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Putting the public back into public markets. Or at least trying.

The idea behind PrimaryBid was simple enough: to give individual investors and shareholders a chance to participate in capital raising deals alongside larger institutional investors. A report from the Quoted Companies Alliance shows that 48 per cent of the retail investors it surveyed wanted access to these often discounted ‘primary market’ share placings (hence PrimaryBid). It seemed odd that they weren’t included already.

We’d do it with technologies that people take for granted everyday, but were not available 10 years ago. Investors would get instant notifications when companies they follow were raising capital. They’d get the chance to subscribe for shares, even when deadlines were tight. And by aggregating this retail demand into one pot, we’d convince the banks, brokers, lawyers and regulators – the guardians of London’s listed market ecosystem – that it was now easy for them to include retail in all deals. Not just easy, but also the right thing to do, meaning better outcomes for individuals and issuers just as the ‘Governance’ in ‘ESG’ was at risk of being forgotten. Our plan was to make retail inclusion the default rather than the exception.

Around 15 per cent of UK equities are directly owned by individuals, amounting to £450bn depending on the FTSE, and in some stocks retail ownership is significantly higher. But individual retail investors have traditionally found it hard to use their collective weight to agitate for change. The UK’s nominee structure does not help matters: despite ShareSoc’s valiant efforts most UK investors are merely beneficial owners and therefore unable to cast an annual meeting vote let alone demand pre-emption rights from companies raising capital. That attenuated relationship, in which corporate issuers are unable to identify or communicate digitally with their retail shareholders, seems strangely at odds with democratising forces present in almost every other industry. Could we be the ex-bankers who used the power of ‘fintech’ to upgrade the UK’s vaunted public markets? Could we give the individual shareholder a seat at the table?

More than 250 ‘primary market’ deals have taken place since March 2020, raising over £25bn in much needed capital for UK plc. On the brink of Brexit we should celebrate the dynamism and responsiveness of the UK’s capital raising regime, which funnelled much-needed funds to UK-listed companies so quickly and effectively. At the same time we felt that retail investors were being particularly disadvantaged. Dilutive equity was being raised, often at a discount to depressed share prices, and individual shareholders weren’t being allowed to participate despite the existence of a simple technology to make it happen.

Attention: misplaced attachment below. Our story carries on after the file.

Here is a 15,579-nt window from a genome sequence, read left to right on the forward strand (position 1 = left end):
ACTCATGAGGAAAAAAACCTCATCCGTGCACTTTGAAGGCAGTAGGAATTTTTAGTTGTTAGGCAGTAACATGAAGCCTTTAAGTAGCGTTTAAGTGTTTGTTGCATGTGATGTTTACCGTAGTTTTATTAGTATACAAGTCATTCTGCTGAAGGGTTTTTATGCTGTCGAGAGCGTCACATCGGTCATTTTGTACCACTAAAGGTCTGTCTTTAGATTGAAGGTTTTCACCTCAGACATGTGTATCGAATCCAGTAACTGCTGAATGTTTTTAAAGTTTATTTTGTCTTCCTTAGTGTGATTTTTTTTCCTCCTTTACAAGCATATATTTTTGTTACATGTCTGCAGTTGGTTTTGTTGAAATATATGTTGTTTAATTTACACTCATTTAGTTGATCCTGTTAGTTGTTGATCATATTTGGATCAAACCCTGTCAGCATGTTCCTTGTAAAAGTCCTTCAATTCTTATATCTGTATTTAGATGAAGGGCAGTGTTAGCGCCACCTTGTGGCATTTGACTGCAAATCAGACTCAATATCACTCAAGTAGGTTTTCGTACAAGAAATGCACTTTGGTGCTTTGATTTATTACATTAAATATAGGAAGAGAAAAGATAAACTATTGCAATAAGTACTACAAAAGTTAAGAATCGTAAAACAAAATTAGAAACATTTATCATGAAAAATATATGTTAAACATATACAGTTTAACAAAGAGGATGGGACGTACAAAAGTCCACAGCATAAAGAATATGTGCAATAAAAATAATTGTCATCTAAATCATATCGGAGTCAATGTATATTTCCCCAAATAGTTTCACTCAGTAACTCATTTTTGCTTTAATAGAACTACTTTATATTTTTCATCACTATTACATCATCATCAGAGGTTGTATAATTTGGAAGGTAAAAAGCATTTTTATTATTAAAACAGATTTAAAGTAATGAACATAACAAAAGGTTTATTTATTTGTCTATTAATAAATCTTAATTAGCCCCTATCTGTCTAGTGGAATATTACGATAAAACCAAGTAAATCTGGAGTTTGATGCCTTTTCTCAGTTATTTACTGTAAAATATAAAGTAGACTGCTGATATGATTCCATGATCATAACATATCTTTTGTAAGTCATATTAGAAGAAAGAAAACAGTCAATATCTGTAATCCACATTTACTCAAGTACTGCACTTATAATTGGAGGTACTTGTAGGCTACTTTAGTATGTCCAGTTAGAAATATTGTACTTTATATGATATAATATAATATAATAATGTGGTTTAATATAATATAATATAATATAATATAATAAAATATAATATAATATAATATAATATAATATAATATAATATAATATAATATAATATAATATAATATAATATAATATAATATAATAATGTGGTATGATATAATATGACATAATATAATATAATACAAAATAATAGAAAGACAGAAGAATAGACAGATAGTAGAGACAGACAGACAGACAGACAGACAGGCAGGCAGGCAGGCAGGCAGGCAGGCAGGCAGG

An open letter ( to the boards and management teams of the UK’s listed companies – signed by all the City Grandees we could muster – made the case for including retail investors on fairness grounds. Individual shareholders, we asserted, stood ready to fund UK plc in a Great British Recapitalisation and deserved consideration. We pointed out that such retail investors were informed and active participants, in increasingly passive and quant-driven equity markets.

The City responded, jolted into action by a groundswell of retail investor support that surprised even us, and by widespread, supportive coverage for our agenda (with this magazine as an early and notable cheerleader). Since that moment, the boards of over 50 companies have included individual shareholders on their deals, ranging from established FTSE issuers such as Compass, Croda and Ocado, to growth names in the Aim market such as Open Orphan, EQTEC and SRT Marine. And thousands of investors have participated in these deals, either directly or through broker and adviser platforms connecting to PrimaryBid.

We’re all too aware that the €8m cap on undocumented deals, imposed by the EU’s Prospectus rules, stands as an artificial ceiling for retail inclusion. On a number of accelerated transactions retail shareholders have contributed nearly £40m of demand in a matter of hours, only to be scaled-back disproportionately. We’re working on it. Brexit affords policymakers an opportunity to revisit this particular cap, and we were delighted to see that Lord Hill’s forthcoming review into the attractiveness of the UK’s stock market raises the issue directly.

In 2021 we’re expecting to see UK primary market issuance dominated by brand-name IPOs, following a blockbuster 2020 in the US IPO market. It’s great news for those of us who believe in the power of the public markets, and in the long-term attractiveness of liquid, regulated equity over popular alternative asset classes such as Bitcoin and peer-to-peer. But rank-and-file retail investors are rarely included in UK IPOs, and that’s something we’re looking to change with new digital technologies and forward-thinking corporate issuers.

James Deal is chief operating officer of PrimaryBid